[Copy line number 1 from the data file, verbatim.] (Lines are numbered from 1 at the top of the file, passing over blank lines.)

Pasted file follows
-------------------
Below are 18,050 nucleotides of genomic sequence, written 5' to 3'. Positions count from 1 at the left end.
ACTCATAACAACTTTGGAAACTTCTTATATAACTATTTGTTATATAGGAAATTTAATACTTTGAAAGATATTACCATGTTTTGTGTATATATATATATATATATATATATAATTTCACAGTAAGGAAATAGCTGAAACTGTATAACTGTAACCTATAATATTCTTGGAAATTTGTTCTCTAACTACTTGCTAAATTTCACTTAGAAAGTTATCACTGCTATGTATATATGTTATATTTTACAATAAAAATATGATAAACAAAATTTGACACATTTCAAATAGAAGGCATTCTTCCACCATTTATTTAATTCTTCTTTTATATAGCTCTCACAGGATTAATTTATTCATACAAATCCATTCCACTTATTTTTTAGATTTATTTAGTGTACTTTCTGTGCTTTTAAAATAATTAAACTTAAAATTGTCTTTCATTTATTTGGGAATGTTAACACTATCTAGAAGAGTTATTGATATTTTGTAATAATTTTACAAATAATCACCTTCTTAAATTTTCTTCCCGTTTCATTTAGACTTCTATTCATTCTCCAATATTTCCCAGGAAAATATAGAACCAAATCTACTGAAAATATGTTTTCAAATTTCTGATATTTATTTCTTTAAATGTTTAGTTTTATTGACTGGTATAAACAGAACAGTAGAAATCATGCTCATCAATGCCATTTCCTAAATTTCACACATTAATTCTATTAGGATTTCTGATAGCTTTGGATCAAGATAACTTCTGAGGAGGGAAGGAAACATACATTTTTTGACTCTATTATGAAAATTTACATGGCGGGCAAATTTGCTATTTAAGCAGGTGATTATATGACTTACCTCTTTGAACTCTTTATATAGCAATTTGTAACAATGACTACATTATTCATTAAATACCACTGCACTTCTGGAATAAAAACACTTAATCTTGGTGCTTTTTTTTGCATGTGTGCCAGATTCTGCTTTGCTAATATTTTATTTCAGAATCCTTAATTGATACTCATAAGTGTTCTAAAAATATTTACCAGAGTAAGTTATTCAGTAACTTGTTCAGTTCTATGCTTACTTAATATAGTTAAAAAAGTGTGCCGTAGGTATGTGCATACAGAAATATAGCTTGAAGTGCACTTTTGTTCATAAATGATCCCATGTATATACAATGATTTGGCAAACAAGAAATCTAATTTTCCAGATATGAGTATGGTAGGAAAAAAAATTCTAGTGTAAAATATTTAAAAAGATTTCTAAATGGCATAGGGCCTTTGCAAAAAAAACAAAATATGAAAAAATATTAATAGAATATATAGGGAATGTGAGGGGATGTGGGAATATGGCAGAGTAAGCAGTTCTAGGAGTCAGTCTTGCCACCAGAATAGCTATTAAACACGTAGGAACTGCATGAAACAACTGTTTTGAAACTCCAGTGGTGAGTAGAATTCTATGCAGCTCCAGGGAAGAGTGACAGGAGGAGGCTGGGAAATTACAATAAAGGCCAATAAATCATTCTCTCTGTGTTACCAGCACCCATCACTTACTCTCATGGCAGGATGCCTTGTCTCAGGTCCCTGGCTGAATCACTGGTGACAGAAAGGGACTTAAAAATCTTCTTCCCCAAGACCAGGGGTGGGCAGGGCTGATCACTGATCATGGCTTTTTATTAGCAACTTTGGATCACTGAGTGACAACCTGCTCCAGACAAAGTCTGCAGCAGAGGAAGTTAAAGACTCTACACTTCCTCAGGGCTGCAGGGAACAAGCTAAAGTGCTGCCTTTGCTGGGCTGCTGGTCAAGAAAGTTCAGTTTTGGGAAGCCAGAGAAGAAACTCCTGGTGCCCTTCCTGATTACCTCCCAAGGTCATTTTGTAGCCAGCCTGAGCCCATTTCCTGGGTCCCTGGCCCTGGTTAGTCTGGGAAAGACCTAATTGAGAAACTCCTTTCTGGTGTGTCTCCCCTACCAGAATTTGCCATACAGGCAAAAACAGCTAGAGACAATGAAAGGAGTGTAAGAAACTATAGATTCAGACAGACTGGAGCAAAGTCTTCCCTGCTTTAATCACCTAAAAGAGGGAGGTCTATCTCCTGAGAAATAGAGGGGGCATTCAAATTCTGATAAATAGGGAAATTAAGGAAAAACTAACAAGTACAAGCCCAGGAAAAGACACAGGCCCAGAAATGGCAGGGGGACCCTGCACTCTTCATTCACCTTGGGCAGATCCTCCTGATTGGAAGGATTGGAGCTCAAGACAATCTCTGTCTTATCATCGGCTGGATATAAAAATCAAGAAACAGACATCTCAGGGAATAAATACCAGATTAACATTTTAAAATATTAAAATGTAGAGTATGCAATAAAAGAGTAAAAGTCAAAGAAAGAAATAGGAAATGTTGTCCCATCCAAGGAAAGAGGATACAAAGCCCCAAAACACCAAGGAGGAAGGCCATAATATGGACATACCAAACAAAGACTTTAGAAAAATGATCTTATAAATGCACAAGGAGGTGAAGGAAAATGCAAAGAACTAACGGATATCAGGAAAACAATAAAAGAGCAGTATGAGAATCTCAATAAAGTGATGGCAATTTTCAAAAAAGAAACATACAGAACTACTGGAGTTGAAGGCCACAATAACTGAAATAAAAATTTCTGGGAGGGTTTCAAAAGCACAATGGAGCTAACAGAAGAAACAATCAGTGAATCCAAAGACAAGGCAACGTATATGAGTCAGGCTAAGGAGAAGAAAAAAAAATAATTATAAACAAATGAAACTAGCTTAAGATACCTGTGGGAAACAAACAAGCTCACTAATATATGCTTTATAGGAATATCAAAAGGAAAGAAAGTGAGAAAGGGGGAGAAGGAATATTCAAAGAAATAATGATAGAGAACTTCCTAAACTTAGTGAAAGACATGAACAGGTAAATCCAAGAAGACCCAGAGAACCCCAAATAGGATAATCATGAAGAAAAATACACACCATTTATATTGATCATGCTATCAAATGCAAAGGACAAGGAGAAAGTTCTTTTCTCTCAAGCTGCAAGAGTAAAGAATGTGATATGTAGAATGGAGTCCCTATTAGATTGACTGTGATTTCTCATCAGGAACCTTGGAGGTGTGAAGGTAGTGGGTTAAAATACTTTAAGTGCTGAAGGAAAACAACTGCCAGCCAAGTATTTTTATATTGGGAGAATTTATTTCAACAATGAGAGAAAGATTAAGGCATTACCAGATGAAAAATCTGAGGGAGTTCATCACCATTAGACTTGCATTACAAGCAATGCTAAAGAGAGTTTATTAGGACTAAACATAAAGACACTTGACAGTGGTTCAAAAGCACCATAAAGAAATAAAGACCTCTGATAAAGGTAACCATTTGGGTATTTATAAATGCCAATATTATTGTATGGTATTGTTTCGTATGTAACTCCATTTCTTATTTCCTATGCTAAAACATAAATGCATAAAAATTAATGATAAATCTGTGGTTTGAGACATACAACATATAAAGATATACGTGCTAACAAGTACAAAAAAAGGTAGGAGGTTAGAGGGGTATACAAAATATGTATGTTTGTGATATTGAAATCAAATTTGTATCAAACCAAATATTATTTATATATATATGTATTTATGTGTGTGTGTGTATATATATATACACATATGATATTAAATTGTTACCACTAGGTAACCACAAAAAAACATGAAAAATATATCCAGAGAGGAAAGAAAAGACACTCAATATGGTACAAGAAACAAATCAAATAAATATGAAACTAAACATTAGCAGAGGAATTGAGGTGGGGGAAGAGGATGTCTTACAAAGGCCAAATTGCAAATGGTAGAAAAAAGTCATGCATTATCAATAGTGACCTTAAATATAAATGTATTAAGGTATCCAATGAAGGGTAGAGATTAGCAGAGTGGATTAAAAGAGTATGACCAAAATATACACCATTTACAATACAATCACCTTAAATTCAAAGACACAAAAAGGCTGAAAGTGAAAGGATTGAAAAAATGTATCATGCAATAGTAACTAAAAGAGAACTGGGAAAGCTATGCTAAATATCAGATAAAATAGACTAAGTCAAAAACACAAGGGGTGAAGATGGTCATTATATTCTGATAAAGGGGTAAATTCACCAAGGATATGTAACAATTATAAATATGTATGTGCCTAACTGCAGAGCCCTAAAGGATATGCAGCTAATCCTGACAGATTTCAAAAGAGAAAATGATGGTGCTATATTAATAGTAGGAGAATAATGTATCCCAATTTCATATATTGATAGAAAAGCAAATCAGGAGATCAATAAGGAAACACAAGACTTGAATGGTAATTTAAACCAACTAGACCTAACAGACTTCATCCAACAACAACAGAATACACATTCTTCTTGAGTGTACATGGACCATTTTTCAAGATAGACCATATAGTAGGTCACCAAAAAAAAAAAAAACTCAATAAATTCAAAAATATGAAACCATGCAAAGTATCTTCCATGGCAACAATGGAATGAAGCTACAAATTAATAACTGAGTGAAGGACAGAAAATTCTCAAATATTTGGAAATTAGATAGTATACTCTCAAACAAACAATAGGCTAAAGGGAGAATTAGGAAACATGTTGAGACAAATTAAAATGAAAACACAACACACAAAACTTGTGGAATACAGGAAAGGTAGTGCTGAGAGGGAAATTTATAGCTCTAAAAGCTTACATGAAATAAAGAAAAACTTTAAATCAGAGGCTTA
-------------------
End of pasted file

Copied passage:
Below are 18,050 nucleotides of genomic sequence, written 5' to 3'. Positions count from 1 at the left end.